I know this is going to come across as soapbox standing, but there really isn’t a lot of diversity in “AAA” gaming. Oh sure, the industry will tell you that their games were made by, “multicultural teams of various religious faiths and beliefs,” but the vast majority of games feature white, male protagonists and rarely do they delve into the cultures and mythologies of people who were on the receiving end of Colonialism.
This is why Raji: An Ancient Epic initially intrigued me. The sad fact is, I honestly cannot think of a game that stars middle-eastern characters, and actually prominently features their mythology in the same way Greek, Norse, or Christian mythology are. I genuinely believe that video games can act as a bridge in many ways; and I was excited to experience aspects of a culture I know so little about.
Unfortunately, while I definitely think it is an excellent representation of diversity in an industry so lacking—at least in the mainstream—as a game itself, Raji: An Ancient Epic suffers in a lot of ways that I fear will keep many people away from it.
The game takes place in ancient India, where a young circus girl named Raji and her brother Golu are performing for a crowd, when suddenly the great lord of demons, Mahabalasura, invades the human realm; seeking to avenge his defeat at the hands of the gods thousands of years ago. The demons capture Golu, and as Raji rushes to rescue him, she is chosen by the goddess of war who defeated Mahabalasura—Durga, who gifts Raji with her the Trishul, a versatile and powerful spear, and with her newfound power, Raji vows to rescue her brother, and drive back Mahabalasura and his demon army.
While “sibling fights through hell and back to save their sibling,” may not be the most original story told what makes Raji: An Ancient Epic’s telling of it so compelling that very little of it is from the perspective of Raji herself. While the player is guiding her, and experiencing the story alongside her, the story is constantly being commented on by Vishnu and Durga, who not only converse with each other, but provide much of the mythological context to the story.
However, where the game begins to fall apart is within its gameplay. Raji: An Ancient Epic plays very reminiscent of the PS2-era Prince of Persia games; combining a mixture of platforming with fast paced combat. However, unlike those games, questionable design choices make this feel more like a mobile version of Prince of Persia and hold the game back from being exciting, and oftentimes, functional.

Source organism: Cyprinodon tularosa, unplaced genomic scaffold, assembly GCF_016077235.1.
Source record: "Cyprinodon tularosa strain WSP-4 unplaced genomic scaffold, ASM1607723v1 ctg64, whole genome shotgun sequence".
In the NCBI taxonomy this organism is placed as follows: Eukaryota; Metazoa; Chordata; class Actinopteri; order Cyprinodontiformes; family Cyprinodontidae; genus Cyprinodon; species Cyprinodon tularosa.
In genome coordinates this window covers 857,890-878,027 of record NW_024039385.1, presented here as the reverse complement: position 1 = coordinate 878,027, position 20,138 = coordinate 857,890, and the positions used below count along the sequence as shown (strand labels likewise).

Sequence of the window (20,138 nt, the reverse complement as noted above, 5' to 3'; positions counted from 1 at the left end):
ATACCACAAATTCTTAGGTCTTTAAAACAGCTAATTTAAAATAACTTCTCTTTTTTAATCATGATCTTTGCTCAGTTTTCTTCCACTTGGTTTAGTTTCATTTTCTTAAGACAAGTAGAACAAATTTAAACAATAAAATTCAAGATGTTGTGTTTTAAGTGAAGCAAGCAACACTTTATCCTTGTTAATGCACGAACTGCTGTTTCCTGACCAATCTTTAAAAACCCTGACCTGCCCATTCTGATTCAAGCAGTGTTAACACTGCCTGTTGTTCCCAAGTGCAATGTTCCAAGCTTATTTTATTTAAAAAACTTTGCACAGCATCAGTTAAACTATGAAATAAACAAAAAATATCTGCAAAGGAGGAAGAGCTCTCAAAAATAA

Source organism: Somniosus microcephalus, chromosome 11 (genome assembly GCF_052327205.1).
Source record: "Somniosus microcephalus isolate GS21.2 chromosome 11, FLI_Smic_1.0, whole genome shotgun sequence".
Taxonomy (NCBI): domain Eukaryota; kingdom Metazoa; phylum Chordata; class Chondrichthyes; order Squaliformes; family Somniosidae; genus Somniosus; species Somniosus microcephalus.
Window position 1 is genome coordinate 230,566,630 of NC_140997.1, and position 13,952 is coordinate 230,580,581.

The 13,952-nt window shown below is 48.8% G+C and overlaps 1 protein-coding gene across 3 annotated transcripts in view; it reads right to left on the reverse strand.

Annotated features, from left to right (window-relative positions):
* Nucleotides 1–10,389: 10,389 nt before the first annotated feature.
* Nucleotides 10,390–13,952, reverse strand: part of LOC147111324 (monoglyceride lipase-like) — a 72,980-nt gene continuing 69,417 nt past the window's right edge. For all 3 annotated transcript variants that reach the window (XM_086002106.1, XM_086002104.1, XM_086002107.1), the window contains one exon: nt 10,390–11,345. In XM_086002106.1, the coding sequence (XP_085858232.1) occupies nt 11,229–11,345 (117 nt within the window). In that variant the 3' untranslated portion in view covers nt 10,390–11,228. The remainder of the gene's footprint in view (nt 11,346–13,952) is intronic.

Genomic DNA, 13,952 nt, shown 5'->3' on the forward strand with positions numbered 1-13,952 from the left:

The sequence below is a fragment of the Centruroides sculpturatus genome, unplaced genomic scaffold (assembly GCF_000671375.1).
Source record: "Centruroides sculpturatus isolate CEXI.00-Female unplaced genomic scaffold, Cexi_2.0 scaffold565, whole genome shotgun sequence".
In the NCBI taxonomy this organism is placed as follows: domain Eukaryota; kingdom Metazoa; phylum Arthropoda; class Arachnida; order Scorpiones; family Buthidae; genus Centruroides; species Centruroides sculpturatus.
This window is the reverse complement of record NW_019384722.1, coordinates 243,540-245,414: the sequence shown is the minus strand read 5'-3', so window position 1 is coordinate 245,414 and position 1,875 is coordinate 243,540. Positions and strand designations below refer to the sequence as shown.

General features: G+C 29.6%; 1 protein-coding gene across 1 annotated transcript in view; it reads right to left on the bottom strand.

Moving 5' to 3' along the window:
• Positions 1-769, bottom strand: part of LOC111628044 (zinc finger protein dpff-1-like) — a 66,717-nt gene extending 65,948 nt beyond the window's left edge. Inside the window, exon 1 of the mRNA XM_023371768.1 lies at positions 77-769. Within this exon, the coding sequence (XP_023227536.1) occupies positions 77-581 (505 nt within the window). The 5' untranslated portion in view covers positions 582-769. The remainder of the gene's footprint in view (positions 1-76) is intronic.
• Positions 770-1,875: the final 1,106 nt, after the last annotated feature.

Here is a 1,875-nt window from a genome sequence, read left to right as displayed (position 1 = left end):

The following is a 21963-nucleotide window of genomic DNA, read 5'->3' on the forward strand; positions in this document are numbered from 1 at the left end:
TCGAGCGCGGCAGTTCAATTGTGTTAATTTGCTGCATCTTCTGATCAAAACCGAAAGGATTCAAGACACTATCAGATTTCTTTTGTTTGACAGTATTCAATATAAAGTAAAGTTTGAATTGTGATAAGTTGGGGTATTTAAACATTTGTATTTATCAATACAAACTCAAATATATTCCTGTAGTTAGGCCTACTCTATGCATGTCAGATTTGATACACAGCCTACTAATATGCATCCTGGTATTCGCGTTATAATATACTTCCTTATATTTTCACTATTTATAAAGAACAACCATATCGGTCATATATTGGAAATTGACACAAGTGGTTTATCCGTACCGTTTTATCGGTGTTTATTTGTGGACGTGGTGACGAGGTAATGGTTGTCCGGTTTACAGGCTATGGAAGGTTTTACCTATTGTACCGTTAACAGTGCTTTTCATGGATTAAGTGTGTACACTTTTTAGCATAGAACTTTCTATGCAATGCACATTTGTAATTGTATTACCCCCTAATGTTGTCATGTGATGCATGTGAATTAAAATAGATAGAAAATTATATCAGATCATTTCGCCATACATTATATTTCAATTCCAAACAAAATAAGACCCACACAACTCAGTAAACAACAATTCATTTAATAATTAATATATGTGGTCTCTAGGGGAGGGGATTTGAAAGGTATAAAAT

The first odd decision is the way the camera is pulled back to an overhead viewpoint, much like a Diablo-style dungeon crawler. This immediately reduces the excitement of the game and shutters the pace, as not only does everything appear small, but it never lets combat feel personal and intense. Whether this was done to play on the narrative aspect that this is from the perspective of the gods, I cannot say; but it does a lot to detract from the experience.
Combat itself is usually more frustrating than exciting. While players are encouraged to use a combination of nimble tumbling and light and heavy attacks, there’s a distinct lack of feedback from attacks, and everything feels ineffectual. Raji’s dodging does little in the way of avoiding attacks, and enemies seemingly can’t be interrupted during their attack animations, which usually results in the player taking damage mid-combo, which gets even worse when the faster, and projectile spewing enemies spawn into a fight.
There’s just a general lack of control which makes everything feel sloppy. The platforming segments are a particular bother as where Raji is supposed to jump off ledges can often be a complete mystery, resulting in multiple plummets to the ground before you somehow find the exact spot you were supposed to jump from so she would grab a ledge. Furthermore, the camera angle can often cause confusion in where players are even supposed to aim their jumps, again leading to the aforementioned plummets.
Visually, the Raji: An Ancient Epic is fairly underwhelming. The game is said to be inspired by, “Indian mythologies such as Mahabharata and Ramayana, and by the medieval architecture of Rajasthan,” and this is definitely present in many of the game’s landscapes and intricately designed structures. Furthermore, supposedly, “the game’s environment is drawn in the Pahari art style and combines hand-painted textures, rendered in 3D.” However, and I really hate how mean this is going to sound, none of that really comes through in a clear way, and Raji: An Ancient Epic ends up looking like a low-budget indie game: ambitious but unpolished.
This, again, is attributed in large part to the bizarrely pulled back camera that never really lets you get a close look at anything to appreciate the epic scale of the whole affair. While I imagine these demons, inspired by Balinese and Hindu mythology, have a unique aesthetic—they certainly do in the paper-doll cutscenes—in game, they just end up looking like cheap goblin assets.
Much of the landscapes and architecture just looks somewhat generic, since you can’t get close enough to see the finer details. And I can’t help but feel like, had the game given the player greater control of the camera—or gone with pixel art to create some truly stunning visuals, ala. Blasphemous—then much of the art, that was clearly implemented with genuine love and vision, could’ve been better appreciated.
It really breaks my heart that so much of Raji: An Ancient Epic’s gameplay actively deters the player, because I truly believe it’s great that it’s the kind of game we need more of. Supposedly a bug fix is, “in the works,” which might address some of the issues with combat and platforming, but in its current state it’s just not enjoyable enough to warrant the experience.